2013 cloud providers photostory pp slideshare_ready

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Published on February 28, 2014

Author: LeighRyan

Source: slideshare.net


Countdown of eight cloud computing service providers that stood out in 2013


Counting down the top cloud computing vendors of 2013 December 2013 SearchCloudComputing Staff © TechTarget

This year has been all about drawing enterprises into cloud computing. As such, this list showcases which cloud computing vendors were successful in this goal. Eight cloud computing service providers that stood out this year With acquisitions, product releases and announcements aimed enterprises, it's clear these cloud vendors are making the effort to reign supreme in the market and entice the most companies. It should be no surprise to many cloud experts and professionals which vendor is at the top, but the more interesting story is which cloud computing service providers show the potential to push their way to the top to unseat the king. © TechTarget Source: kevron2001/Fotolia 2

8. Joyent Inc. © TechTarget Source: Dave Shea/mezzoblue/Flickr 3

Counting down the top cloud computing vendors of 2013 Some of the biggest verticals for cloud computing include media, entertainment and online gaming. Online streaming media giant Netflix is probably the best go-to model for cloud innovation and success. So when a reputable cloud service provider such as Joyent Inc. elbows its way into the media and entertainment space -- with the intention of establishing a performance advantage over other providers -- it deserves some attention. Besides offering better performance and scalability, according to company officials, other advantages Joyent cloud brings include better service and support and more flexible customer contracts. "[It's] trying to match the large public clouds in terms of price," said Dave Bartoletti, analyst with Forrester Research Inc. in Cambridge, Mass. "The goal is to be equivalent [to] or cheaper than the big clouds.“ Joyent has packed its product catalog with offerings that include both compute and storage services, as well as public cloud services and software to manage private clouds, making it viable for a wide cloud customer base. But with more heavily armed competitors such as Amazon, Rackspace and SoftLayer (now an IBM company), Joyent has its work cut out. If it can carve a deep hold in the media, entertainment and gaming verticals, Joyent's high-performance cloud service could steal some customers away from the bigger public clouds. © TechTarget 4

7. Verizon Terremark © TechTarget Source: qthrul/Flickr 5

Counting down the top cloud computing vendors of 2013 Verizon Terremark first made waves in 2013 by overhauling its pricing, and then made an even bigger splash in the market when it overhauled its data centers using SeaMicro's fabric-based compute servers in early October. In Verizon's data centers, secure partitions separate every virtual machine (VM), hypervisor and customer; security is enforced in hardware; and Advanced Micro Devices and Verizon collaborated on a method of layering data encryption, data inspection and firewall capabilities onto each VM's traffic. Users can also extend private networks into the public cloud with no changes to policies, addresses and security configurations. The Weather Company, which runs The Weather Channel cable network and Weather.com, became the poster child for a multicloud strategy that included Verizon with the announcement of the overhauled data center. "Verizon Terremark is offering real advantages on the performance side, with guarantees and the ability to pick service levels for each machine." - Bryson Koehler, CIO, The Weather Company © TechTarget 6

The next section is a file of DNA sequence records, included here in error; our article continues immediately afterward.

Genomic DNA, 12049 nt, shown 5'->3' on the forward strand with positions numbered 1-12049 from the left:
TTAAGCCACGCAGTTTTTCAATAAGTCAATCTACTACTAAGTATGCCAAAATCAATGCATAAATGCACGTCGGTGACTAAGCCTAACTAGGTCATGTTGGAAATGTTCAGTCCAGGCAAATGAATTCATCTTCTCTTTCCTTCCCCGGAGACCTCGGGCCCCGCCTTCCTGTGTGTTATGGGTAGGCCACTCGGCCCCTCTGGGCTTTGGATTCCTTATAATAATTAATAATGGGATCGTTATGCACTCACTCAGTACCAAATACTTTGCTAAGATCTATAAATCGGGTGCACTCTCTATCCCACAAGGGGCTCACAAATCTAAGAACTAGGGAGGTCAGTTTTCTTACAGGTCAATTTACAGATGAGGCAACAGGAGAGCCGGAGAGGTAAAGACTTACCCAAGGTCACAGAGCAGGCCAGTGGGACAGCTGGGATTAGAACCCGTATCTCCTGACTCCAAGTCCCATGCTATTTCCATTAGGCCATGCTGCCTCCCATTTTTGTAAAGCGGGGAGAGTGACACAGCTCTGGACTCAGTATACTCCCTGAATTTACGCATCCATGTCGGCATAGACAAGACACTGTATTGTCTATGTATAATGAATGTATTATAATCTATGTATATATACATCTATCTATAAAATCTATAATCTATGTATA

6. SalesForce.com © TechTarget Source: Justin Levy/Flickr 7

Counting down the top cloud computing vendors of 2013 Salesforce.com is widely believed to be one of the most mature and stable Software as a Service (SaaS) options around. But that doesn't mean it's not without problems, such as its proprietary language. Is it possible that its limitations might lead to a move from SaaS? "The Force.com platform is restrictive in that you have to use their proprietary language and tools to build these apps," said John Staten, analyst with Forrester Research Inc. Salesforce's Heroku cloud, which is not fully integrated into Force, is more flexible but also has its limitations in that it's mostly restricted to Java and Ruby coding, Staten added. Since Heroku does run on Amazon Web Services, a customer can actually bridge to a more fully featured platform to do as they wish. Despite Salesforce's insistence on using proprietary language to build apps on Force.com, its overall flexibility will continue to open doors within the community. Its SaaS stronghold remains as tight as ever, Staten said. © TechTarget 8